Construction workers who get injured as a result of someone else’s negligence have the right to sue. Such filings, however, are subject to a host of rules and nuances. Here is a quick guide to seeking reprieve for physical damages sustained on construction sites.
Deciding Whether To Sue
The choice to engage in legal entanglements is a serious one. Such maneuvers require significant time and energy. If the injury you sustain is relatively minor, the amount you receive via workers’ compensation may be sufficient. Naturally, employers lacking this form of coverage leave injured parties no alternative other than to sue or let it go. In cases where serious injury has occurred due to obvious safety oversights, litigation should be strongly considered.
As a construction accident lawyer can tell you, your odds of winning are better in instances where the employer in question is clearly guilty of violating building site guidelines. Many laws have been passed to protect construction workers and any demonstrable breach could work in your favor. Injuries caused by someone other than your employer are also likely candidates for litigation.
Whom To Sue
Your most likely target is the company that hired you. Although lawsuits claiming work-related injuries are forbidden under most circumstances, there are exceptions, as a lawyer like one at The Law Offices of Franks, Koenig & Neuwelt can explain. For instance, suing over a fall or slip that was clearly the fault of your supervisor or other superior could be allowed.
If an outside contractor caused your injury, suing that entity remains an option. Alternatively, property owners or vehicle operators may have caused your incident. In both of these cases, lawsuits are permissible. Consider suing device manufacturers if your injury is sustained as a result of equipment malfunction.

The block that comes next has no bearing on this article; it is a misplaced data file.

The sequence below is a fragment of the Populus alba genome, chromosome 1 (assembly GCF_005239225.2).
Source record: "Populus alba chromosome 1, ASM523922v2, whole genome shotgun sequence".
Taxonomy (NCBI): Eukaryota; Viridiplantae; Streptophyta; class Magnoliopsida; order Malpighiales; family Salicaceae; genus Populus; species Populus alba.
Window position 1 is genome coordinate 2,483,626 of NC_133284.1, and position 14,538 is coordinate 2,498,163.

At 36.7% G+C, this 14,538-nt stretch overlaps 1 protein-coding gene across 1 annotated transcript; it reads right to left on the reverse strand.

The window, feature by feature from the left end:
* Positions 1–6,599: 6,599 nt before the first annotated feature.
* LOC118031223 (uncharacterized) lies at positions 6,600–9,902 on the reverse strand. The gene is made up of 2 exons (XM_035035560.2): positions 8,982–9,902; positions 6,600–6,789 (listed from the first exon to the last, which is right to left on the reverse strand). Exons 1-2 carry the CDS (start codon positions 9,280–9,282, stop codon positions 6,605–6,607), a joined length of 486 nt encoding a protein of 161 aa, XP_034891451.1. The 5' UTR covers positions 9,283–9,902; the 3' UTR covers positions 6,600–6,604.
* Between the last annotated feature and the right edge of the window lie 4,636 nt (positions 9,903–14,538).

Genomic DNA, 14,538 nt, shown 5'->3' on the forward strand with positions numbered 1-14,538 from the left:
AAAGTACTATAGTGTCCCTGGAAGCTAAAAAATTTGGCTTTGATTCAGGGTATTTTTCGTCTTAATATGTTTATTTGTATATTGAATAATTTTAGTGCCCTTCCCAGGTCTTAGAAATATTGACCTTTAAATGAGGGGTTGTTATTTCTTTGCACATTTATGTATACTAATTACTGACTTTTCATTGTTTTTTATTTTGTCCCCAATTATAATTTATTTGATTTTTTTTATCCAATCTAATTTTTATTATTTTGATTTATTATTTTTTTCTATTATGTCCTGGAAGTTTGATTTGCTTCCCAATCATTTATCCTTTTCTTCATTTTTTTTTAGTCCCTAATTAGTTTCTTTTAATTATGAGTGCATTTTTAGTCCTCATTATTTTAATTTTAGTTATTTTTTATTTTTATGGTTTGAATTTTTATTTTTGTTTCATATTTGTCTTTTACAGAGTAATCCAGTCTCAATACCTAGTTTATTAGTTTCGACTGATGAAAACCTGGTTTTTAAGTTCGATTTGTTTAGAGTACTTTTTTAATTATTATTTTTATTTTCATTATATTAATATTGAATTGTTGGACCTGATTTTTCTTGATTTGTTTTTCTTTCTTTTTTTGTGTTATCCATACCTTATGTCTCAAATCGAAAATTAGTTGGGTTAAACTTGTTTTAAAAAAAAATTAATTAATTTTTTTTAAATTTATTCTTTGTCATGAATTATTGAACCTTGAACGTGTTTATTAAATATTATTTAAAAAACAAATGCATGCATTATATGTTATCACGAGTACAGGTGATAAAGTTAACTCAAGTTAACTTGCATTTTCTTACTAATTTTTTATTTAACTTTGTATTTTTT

Preparing To Sue
Determining the cause of your injury is a major step toward solidifying your case. Do what you can to investigate the site of the accident. Because millions of dollars may be at risk, those inside your legal crosshairs may attempt to make your task difficult. Act quickly before they get the opportunity to do so.
Take photos and video of every element that triggered your mishap. Keep an eye out for:
- Walkway obstructions
- Open holes
- OSHA violations
- Wobbly ladders and scaffolding
- Risky usage of machinery
These are just a few examples of conditions capable of causing injury. Whatever you identify as the trigger, secure documentation that proves malfeasance.
Once you have gathered enough information for a successful run in court, contact an attorney specializing in construction site accidents. Having the expertise of a knowledgeable professional on your side will maximize the odds of receiving satisfactory compensation.